January 10, 2014. I walked over to the supermarket this morning to pick up a few things. I was surprised at the amount of people in there since it was 10 o’ clock in the morning. Well, it is a Friday so people are gearing up for the weekend, I suppose. There were two cash registers open. I got in the shorter of the two lines. There was a girl working the register. There was a guy working the other register. The girl scanned all my things and said, “Once con quince.” (Translation: “€11.15.”)
The guy working the other register turned around and said, “No puede ser.” (“That can’t be.”) The girl turned around and looked at his register. His register read the same: €11.15. They smiled and high fived each other. I didn’t get a good look at what the guy in the other line was buying, but I’m fairly certain we didn’t buy the exact same things. Now that would have been worthy of a high five.
When I got home I googled “high five” to see whether it was spelled “hi five” or “high five” and whether or not it was hyphenated. I came across this interesting bit of information:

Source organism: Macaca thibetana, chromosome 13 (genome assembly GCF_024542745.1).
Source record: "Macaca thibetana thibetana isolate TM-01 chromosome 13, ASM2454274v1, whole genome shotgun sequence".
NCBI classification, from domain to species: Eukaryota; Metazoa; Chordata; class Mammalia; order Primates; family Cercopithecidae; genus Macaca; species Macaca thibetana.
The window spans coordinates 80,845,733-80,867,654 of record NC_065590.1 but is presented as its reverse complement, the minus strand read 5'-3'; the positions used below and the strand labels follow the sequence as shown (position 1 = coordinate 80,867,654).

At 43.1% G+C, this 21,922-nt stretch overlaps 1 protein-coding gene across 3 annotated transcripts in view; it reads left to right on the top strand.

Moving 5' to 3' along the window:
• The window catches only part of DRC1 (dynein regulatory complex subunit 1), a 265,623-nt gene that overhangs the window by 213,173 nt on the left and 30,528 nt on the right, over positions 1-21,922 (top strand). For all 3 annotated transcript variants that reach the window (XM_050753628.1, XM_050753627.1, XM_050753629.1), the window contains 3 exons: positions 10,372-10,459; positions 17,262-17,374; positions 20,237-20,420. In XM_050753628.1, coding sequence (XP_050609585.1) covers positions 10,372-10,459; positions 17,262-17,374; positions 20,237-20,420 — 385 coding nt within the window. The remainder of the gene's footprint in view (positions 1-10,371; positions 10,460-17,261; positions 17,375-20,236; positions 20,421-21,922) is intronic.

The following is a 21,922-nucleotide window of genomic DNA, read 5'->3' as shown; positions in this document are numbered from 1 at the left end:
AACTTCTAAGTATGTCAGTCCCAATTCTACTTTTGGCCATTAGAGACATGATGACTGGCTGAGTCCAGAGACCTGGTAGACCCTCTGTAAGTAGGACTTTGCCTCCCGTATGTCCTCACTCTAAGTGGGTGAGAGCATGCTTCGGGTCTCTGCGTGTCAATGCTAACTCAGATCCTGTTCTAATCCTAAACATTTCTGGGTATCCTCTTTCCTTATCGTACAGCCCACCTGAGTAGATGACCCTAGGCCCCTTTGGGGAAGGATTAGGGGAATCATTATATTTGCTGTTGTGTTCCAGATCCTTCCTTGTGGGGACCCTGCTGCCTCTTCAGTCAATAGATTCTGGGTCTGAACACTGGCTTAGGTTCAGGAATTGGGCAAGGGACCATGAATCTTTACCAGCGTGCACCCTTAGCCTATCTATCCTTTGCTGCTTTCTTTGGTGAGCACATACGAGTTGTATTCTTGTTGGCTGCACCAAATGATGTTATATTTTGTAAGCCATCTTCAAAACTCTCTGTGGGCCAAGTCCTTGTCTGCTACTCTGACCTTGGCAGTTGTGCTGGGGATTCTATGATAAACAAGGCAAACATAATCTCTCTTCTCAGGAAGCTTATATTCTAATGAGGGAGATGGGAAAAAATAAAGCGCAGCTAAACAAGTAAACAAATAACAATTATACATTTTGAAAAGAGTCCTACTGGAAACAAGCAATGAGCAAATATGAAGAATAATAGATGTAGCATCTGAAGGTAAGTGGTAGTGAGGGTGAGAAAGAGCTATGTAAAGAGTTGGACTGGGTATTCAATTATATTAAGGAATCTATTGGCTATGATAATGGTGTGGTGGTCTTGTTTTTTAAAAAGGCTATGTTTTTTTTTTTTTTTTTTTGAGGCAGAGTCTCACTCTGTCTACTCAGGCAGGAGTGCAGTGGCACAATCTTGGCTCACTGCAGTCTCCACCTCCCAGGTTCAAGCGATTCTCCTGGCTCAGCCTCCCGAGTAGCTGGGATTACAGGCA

“For decades, the ‘conventional wisdom’ has been that the first high five occurred between Dusty Baker and Glenn Burke of the Los Angeles Dodgers on Oct. 2, 1977 in Dodger Stadium. After retiring from baseball, Burke, who was one of the first openly homosexual professional athletes, used the high five with other homosexual residents of the Castro district of San Francisco, where for many it became a symbol of gay pride and identification.” I like that.
And this: “In the United States, there is a private initiative to celebrate the third Thursday of April as National High Five Day.” I like that, too.
Actual technical drawing registered with the US patent office for a “High-Five-Machine”